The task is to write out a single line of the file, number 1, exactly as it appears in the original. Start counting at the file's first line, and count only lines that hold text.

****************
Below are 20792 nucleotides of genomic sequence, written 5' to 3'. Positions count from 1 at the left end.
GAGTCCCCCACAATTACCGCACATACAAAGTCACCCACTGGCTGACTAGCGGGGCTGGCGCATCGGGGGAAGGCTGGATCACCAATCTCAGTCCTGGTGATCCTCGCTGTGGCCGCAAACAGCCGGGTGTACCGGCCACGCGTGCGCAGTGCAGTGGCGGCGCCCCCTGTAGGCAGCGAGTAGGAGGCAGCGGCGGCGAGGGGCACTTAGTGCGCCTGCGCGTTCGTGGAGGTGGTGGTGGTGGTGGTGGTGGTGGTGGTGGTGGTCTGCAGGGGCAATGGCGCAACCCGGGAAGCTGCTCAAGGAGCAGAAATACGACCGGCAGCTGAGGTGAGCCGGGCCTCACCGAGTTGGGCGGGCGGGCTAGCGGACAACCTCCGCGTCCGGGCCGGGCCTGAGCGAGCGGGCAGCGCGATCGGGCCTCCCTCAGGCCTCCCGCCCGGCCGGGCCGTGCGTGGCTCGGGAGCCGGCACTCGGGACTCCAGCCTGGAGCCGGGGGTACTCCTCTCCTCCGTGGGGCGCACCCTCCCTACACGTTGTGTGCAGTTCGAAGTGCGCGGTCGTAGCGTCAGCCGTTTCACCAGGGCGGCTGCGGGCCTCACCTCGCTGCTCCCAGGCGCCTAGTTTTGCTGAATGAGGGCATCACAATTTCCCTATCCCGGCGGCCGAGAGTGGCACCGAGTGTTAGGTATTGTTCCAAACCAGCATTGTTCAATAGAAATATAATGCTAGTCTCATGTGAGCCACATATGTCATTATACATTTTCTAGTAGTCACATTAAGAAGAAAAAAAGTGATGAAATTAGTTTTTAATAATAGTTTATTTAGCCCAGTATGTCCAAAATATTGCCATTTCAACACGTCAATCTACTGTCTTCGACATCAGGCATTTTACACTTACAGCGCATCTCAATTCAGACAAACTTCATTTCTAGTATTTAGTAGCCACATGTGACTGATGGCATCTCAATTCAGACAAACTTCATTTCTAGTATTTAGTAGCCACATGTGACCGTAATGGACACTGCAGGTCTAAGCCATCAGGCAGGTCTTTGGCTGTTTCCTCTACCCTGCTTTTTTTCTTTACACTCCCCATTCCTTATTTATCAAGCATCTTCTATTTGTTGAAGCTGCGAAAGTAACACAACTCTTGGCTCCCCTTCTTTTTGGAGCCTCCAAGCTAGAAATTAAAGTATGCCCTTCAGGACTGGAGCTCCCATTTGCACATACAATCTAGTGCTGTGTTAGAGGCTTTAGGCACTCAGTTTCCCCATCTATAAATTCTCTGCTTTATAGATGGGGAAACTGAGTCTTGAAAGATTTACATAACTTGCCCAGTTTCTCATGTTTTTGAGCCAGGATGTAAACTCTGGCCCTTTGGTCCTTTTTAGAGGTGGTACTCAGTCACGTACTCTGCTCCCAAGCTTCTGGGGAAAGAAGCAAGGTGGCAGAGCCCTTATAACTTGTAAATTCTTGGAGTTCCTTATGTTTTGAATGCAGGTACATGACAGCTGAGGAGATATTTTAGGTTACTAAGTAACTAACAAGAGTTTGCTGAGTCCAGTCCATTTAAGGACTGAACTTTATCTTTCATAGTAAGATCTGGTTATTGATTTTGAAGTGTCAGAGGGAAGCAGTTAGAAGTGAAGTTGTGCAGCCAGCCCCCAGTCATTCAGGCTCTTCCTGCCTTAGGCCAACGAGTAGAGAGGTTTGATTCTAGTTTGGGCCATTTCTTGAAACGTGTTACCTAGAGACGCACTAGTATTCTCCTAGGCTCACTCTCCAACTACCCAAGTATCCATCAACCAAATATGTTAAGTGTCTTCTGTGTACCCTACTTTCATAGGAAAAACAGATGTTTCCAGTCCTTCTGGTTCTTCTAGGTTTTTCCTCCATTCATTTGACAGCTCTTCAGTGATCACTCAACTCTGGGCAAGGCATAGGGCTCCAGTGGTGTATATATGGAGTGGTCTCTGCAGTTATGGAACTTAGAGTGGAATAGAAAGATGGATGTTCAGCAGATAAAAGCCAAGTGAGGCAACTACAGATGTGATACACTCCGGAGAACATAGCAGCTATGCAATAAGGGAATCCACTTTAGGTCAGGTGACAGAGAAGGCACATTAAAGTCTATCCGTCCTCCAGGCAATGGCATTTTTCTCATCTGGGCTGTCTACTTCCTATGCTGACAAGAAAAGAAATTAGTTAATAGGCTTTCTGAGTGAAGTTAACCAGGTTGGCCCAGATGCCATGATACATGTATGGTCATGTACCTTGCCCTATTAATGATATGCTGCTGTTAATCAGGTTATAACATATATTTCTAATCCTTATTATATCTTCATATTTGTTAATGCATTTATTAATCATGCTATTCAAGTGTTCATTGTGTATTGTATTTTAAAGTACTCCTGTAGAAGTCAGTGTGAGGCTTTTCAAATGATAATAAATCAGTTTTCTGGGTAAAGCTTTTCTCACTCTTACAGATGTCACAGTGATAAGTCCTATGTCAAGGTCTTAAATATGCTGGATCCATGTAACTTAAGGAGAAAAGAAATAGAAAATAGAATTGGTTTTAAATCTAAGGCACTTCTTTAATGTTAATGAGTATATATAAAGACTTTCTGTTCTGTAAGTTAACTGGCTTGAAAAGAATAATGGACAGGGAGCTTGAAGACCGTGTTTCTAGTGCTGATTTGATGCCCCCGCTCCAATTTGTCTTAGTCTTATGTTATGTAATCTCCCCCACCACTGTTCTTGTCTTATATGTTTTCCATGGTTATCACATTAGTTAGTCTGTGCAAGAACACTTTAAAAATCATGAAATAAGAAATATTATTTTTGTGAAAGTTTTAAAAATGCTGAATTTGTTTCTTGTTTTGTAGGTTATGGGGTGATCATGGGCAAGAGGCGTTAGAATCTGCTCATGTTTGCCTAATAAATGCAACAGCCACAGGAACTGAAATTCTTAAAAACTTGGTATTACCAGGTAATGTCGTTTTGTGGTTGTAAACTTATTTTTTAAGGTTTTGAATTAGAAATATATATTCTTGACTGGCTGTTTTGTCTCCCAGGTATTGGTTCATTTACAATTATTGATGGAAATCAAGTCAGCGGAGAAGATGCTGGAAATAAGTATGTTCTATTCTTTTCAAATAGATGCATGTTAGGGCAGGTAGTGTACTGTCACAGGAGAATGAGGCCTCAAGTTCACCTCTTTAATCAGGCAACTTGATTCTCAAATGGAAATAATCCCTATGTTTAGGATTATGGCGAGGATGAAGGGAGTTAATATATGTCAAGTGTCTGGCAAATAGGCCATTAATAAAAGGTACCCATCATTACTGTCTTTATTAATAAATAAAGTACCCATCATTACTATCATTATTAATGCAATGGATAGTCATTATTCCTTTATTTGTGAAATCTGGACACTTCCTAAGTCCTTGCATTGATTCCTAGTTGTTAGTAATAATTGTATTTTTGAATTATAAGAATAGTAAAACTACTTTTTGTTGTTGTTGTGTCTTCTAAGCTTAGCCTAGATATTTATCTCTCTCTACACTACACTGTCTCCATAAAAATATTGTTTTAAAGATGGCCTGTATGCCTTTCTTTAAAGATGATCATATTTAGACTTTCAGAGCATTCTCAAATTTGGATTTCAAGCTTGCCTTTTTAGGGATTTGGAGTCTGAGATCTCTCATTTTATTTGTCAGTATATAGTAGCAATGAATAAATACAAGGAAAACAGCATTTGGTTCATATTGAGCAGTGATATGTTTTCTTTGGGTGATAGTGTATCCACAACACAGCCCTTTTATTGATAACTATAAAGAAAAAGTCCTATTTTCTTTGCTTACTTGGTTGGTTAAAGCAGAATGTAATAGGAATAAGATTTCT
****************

Below are 20792 nucleotides of genomic sequence, written 5' to 3'. Positions count from 1 at the left end.